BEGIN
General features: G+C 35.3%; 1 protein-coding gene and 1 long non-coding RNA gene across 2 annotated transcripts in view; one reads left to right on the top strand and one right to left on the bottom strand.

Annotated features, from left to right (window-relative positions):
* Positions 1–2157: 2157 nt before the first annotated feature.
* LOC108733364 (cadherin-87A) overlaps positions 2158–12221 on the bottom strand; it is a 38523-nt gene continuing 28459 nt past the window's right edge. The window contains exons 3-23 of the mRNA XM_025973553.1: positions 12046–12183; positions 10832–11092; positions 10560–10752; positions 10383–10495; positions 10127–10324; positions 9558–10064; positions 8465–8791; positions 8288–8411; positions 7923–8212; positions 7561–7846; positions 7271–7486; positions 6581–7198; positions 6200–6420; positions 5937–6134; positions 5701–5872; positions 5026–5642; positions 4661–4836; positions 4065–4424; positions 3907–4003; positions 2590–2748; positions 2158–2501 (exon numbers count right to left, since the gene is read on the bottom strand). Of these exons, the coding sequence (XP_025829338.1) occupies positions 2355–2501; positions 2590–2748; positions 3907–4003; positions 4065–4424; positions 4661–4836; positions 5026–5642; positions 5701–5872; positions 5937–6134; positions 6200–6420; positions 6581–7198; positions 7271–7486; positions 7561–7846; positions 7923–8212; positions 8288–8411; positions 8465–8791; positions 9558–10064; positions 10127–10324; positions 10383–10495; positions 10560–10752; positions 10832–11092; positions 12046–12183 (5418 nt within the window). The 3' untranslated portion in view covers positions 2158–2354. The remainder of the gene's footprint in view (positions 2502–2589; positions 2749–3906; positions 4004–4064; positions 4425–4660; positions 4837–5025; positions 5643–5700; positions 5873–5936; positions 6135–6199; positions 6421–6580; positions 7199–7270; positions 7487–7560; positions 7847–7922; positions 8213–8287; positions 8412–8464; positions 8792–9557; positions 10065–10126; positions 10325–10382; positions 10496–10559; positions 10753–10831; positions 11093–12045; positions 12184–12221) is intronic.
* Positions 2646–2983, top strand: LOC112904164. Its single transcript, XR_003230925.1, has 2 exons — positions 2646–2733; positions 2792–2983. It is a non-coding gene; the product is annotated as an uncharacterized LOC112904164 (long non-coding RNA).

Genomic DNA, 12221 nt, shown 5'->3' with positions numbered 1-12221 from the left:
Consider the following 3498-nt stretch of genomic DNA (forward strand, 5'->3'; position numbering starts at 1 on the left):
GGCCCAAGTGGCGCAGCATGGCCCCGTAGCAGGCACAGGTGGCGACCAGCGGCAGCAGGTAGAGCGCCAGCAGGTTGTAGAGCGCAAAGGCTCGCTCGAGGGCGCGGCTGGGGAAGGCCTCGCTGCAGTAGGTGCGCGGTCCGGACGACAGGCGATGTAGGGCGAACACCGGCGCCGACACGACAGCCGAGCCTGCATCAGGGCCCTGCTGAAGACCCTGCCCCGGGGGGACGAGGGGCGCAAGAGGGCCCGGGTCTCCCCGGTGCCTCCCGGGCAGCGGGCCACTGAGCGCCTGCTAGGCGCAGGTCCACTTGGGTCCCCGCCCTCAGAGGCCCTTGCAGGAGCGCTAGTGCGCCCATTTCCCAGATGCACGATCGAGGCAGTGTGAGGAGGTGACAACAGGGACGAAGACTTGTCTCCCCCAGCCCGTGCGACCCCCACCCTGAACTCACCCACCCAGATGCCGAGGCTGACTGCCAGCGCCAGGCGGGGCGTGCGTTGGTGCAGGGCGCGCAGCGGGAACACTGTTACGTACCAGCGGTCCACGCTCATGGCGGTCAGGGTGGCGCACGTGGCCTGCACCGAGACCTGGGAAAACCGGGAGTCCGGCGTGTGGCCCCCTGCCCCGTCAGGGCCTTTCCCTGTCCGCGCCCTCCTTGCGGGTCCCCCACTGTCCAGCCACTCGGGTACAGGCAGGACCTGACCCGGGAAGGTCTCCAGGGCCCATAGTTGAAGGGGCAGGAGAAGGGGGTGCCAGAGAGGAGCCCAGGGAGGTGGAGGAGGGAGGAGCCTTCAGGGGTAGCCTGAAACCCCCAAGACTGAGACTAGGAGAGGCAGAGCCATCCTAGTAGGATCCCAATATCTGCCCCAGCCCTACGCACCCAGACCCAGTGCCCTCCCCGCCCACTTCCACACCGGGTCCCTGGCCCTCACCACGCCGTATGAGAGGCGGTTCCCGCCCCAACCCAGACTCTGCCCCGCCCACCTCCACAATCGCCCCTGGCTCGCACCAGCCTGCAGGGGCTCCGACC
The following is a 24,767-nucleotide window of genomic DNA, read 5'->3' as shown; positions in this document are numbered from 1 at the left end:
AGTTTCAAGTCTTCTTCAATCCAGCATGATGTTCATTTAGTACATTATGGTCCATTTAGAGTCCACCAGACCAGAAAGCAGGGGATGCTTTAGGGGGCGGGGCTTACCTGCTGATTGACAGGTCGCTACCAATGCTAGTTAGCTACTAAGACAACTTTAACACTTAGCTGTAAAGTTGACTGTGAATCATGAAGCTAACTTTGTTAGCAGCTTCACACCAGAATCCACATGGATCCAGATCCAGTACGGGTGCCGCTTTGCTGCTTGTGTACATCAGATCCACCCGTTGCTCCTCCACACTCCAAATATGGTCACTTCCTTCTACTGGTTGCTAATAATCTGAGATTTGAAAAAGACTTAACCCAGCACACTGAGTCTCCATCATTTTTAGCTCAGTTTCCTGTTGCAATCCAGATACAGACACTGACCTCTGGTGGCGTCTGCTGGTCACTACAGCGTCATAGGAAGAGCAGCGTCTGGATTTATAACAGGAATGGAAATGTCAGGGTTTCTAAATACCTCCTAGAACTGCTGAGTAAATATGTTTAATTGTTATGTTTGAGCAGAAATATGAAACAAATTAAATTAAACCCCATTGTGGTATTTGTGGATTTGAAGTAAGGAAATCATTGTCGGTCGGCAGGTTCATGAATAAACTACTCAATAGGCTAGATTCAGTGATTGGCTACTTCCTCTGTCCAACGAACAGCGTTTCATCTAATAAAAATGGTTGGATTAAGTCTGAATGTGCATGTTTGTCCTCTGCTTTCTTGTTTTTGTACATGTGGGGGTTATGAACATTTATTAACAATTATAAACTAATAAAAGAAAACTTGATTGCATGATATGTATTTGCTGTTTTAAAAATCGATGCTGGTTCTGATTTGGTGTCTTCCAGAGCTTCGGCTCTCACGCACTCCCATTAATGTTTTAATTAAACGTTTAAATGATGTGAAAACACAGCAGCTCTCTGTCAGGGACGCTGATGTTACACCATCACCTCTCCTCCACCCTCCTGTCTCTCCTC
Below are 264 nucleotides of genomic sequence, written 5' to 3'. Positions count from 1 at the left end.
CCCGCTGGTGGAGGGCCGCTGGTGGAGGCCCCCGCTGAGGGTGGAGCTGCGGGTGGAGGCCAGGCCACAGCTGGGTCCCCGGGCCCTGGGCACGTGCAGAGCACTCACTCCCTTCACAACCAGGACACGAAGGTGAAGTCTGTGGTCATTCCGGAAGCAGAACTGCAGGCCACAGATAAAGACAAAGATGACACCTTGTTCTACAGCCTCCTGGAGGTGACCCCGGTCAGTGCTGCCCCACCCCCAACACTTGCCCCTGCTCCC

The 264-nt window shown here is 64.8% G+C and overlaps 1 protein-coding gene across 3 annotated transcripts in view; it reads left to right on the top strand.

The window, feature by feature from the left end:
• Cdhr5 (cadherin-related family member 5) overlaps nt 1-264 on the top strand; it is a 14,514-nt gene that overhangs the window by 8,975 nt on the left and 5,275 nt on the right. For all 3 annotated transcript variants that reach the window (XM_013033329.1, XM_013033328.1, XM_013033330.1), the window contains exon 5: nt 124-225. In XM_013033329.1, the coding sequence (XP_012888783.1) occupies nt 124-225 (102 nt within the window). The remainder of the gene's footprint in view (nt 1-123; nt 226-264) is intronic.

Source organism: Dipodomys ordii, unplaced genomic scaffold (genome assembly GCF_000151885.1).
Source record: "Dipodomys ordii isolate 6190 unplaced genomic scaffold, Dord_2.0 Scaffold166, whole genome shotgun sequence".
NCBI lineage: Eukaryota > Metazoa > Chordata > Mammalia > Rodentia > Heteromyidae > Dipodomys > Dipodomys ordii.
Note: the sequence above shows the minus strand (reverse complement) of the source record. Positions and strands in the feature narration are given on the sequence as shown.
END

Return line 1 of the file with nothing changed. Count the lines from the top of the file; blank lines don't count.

General features: G+C 35.3%; 1 protein-coding gene and 1 long non-coding RNA gene across 2 annotated transcripts in view; one reads left to right on the top strand and one right to left on the bottom strand.